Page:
There’s More Than One Way to Burn a Book

4 ¼ min

“There is more than one way to burn a book,” Ray Bradbury once said. “And the world is full of people running about with lit matches.” Bradbury wrote the novel Fahrenheit 451 about a world that systematically burned books.

In late December, I resolved to try and read more books than those I review for Western North Carolina’s Smoky Mountain News. I settled on a book a month, six old and six new, though I may change that proportion in favor of older books. I’ve just finished Sir Walter Scott’s Ivanhoe, which I found difficult at first but soon came to enjoy. In those pages I was surprised to discover themes about harsh government, ambition, and cultural destruction pertinent to our own time.

Next up is Fyodor Dostoevsky’s novel about anarchists and radicals, The Devils, also known as The Demons and The Possessed, depending on the translator. My own translation is that of Constance Garnett, who long ago brought so many Russian authors, including Tolstoy, into the English-speaking world.

Wanting to compare her translation to more modern ones, I set off for the public library, donned the required mask, and looked on the fiction shelves for good old Dos.

Nothing. Nada. No The Brothers Karamazov. No Crime and Punishment. No Notes From the Underground. And definitely no The Devils. Looking at the library’s catalogue, I found The Brothers Karamazov and The Idiot were checked out, and a couple of the Russian’s other books were available on eAudiobook and CDs.

The day before this disappointing excursion, I received the following email sparked by another article I’d written about books. Here is part of what my correspondent had to say:

I was a public school Librarian for 26 years. I blame myself and the American Library association for throwing away the old books. We were taught in library school that it was bad to have a collection older than x years (depended on [the] subject). So we threw out the old books and replaced them [with] teen angst, near porn, cataclysmic nuclear war and now drag queens reading LGBTQQRSTUV literature at story time. I apologize to you and all bibliophiles. We didn’t burn them we just threw them away because ‘the standards’ told us to.

Though I know the meaning of only the first four letters of that eleven-letter alphabet soup, I want to reassure this woman that I understand why librarians must remove some older books from the shelves. It’s just a question of space. As for what books the literary world is pushing at teenagers these days, that reading list might explain their high rate of depression and the feeling among some young people that the world is coming to an end.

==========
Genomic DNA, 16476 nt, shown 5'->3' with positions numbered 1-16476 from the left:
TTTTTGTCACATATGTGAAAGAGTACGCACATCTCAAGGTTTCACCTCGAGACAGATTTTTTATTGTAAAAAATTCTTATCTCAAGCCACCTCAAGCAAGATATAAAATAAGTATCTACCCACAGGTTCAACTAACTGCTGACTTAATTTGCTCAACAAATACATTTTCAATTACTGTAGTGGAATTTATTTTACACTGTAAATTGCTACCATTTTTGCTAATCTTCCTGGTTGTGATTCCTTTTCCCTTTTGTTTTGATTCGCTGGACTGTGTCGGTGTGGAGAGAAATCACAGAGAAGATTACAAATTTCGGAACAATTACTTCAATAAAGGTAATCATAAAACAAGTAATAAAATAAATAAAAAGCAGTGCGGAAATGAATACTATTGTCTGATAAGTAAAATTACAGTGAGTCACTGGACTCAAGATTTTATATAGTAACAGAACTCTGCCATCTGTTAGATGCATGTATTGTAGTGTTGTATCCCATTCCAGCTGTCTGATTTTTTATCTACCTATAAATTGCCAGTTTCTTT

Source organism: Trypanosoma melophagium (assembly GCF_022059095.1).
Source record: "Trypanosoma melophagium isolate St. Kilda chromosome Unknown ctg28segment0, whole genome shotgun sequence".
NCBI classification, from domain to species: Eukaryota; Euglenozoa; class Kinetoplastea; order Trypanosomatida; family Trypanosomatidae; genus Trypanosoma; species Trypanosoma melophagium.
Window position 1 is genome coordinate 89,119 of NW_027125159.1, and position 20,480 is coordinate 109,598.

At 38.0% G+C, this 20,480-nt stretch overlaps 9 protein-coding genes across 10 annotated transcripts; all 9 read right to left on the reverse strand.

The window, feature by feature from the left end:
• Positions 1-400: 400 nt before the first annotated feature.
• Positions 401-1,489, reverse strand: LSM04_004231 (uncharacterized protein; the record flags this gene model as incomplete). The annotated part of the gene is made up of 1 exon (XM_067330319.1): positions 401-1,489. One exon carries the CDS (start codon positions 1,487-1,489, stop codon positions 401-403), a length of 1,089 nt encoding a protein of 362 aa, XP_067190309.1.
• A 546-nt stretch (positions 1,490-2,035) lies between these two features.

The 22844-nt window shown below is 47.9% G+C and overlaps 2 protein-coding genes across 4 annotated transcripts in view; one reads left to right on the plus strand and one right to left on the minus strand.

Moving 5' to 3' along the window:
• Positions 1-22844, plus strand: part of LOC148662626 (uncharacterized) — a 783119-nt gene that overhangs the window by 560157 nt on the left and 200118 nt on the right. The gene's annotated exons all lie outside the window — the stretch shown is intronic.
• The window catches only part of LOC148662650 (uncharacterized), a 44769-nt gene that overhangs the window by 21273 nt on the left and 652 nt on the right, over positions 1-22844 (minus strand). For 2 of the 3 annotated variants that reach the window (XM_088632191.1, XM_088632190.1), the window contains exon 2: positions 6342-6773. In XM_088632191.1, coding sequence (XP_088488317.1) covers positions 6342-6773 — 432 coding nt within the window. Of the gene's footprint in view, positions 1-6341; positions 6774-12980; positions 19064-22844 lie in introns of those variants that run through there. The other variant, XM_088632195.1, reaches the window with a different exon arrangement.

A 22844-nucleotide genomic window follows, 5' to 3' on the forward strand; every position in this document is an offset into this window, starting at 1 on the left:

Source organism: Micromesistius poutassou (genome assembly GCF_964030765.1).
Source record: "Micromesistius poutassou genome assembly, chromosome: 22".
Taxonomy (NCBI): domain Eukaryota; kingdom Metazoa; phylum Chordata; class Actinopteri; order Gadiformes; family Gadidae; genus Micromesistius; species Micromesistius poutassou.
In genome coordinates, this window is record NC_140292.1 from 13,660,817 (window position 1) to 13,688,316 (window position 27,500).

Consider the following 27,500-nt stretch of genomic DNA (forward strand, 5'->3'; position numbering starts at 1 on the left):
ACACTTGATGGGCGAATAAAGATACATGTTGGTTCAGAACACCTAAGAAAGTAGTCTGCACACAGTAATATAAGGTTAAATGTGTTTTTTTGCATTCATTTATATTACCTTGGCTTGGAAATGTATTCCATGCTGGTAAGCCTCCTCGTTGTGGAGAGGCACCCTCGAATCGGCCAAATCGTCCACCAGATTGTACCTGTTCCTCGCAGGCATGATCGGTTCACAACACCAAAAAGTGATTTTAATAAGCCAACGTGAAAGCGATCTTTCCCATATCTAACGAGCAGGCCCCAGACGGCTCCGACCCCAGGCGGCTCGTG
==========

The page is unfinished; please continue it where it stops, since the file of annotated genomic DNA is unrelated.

But my understanding of discards ends when I’m looking at the “D” shelf in the library and see no books by one of the world’s most celebrated writers. Someone has checked out the two novels owned by the library, which is good news for our culture, but shouldn’t this bastion of civilization have all of Dostoevsky’s novels and stories in its print collection?

While this absence may simply be negligence on the part of my librarians, others take a less benign stance on disappearing certain books. In our world of cancel culture we see lots of people running around with lit matches and cans of kerosene, ready to set afire, metaphorically, any book that offends them. Books from Huckleberry Finn and Sounder to Irreversible Damage: The Transgender Craze Seducing Our Daughters are condemned for their failure to conform to contemporary prejudices, removed from school reading lists, and in some cases, physically burned.

As one Massachusetts teacher recently tweeted, “Very proud to say we got the Odyssey removed from the curriculum this year!”

Why this disdain for one of the world’s greatest classics? Is the reading too difficult for today’s students? Is it irrelevant? Did the teacher object to Homer’s portrayals of manhood, honor, and warriors? Does the faithful Penelope grate on today’s feminist sensibilities?

This teacher and others like her are robbing our children of their heritage. We may laugh or grouse about the ignorance of so many of our younger citizens, who can’t identify Jane Austen, our enemies in the Second World War, or the Bill of Rights, but the fault lies much less with them and more with those who taught them.